Affording clothing for a growing family is an expensive proposition for young parents living on a single income. So for most of two decades, in addition to the copious daily duties of a housewife of the 60’s and 70’s, Jackie had to make the time to sew almost all of her own clothing. She also sewed (and knitted) a significant portion of the clothing that her rapidly growing children constantly needed, along with the household linens and the like. The dining room of the house was rarely used for eating, but was instead given over to be essentially a sewing workshop, with a sewing machine on the dining table and a buffet cabinet that ostensibly contained the family china stuffed with more clothing patterns and fabric scraps and sewing supplies than plates and silverware.

As the 70’s moved toward the 80’s the family’s financial situation improved, finally eliminating the need for Jackie to make clothing any longer. But rather than recline and relax, Jackie instead sought another way to make an impact in the community.

This led to a several year association with the Washington State Guild For The Retarded (as they were then known). During this period Jackie hosted social gatherings at the church for groups of young people with mental disabilities. She also informally adopted Richard, one of these young people, who for many years was the eighth member of the Hughes family. Richard attended most all family events and milestone gatherings, always playing a rugged brand of basketball in the driveway of Jackie’s new house when he was there. Jackie’s service to the Guild included a term as state-wide president.

Speaking of that new house – in the late 70’s an opportunity came up for Floyd and Jackie to purchase a building lot in Browns Point with a spectacular view of Commencement Bay. This was Jackie’s chance to express her inner artist and architect. And she did so with style, creating a wonderful ranch-style house that exploited the magnificent view. The house included amenities such as a “living” stone fireplace which, while requiring regular watering of it’s moss-covered stones, offered a unique and cozy signature to all the work she did. Jackie was proud of that house, and rightly so.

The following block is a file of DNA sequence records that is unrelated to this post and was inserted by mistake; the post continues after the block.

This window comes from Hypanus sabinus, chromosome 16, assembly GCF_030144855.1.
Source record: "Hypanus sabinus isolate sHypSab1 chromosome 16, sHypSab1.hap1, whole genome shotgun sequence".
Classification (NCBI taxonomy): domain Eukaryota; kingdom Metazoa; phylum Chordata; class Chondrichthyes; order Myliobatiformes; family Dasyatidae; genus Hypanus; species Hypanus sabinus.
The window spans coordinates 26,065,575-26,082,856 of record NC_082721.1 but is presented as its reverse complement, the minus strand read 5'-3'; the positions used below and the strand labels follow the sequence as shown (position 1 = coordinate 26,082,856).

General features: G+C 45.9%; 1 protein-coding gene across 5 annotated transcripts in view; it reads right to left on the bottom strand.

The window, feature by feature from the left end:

With the house built and the family moved, Jackie finally bought a hammock and began taking regular naps. Well, not actually. It was around this time that she partnered with her dear friend Jane to open a retail clothing consignment store to serve the rapidly growing Federal Way community. Act Two was a successful venture that yet again showcased Jackie’s energy and creativity, and her ability to work together with others for a common purpose.

The late eighties brought a divorce, but also opened a new and satisfying chapter in her life. Now living on her own, Jackie studied for and passed the real estate license exam, and then set off on a successful 20-plus year career in the real estate industry.

Jackie loved to travel. As she slowly moved toward retirement, she took advantage of every opportunity she could to go off on an adventure. Destinations included Italy (to attend her daughter's wedding), San Francisco (to visit family and enjoy The City), Leavenworth (for the shopping and dining), and regular trips to Lake Chelan, for, well, to relax!

Yes, she could relax, if she really tried. And actually, relaxing with friends was the thing she treasured as much as anything as she moved into retirement, terrorizing local restaurants and bars with her gang of fellow travelers in the Out To Lunch Bunch and The Golden Girls. Jackie was also known for her excellent taste in art and crafts. Over her lifetime she amassed a nice collection of artwork and jewelry and clothing from local and regional artists. You could always count on Jackie to know where to find something that was tasteful, creative, and not ordinary.

While Jackie and her warm, vivacious personality will be sorely missed, she leaves behind a legacy of smiles and good cheer that will remain in the hearts of all that knew her. She is survived by her younger brother Mike, her five children – Kelly, Peter, Dan, Phil, and Rick - two daughters-in-law, one son-in-law, eleven grandchildren, four great grandchildren, and four nephews.

A memorial service will be held on Saturday April 27th at 2:30 PM at the Marine View Presbyterian in Dash Point, WA. In lieu of flowers, donations in her memory may be made to Fusion, an organization in Federal Way that provides housing to families in need.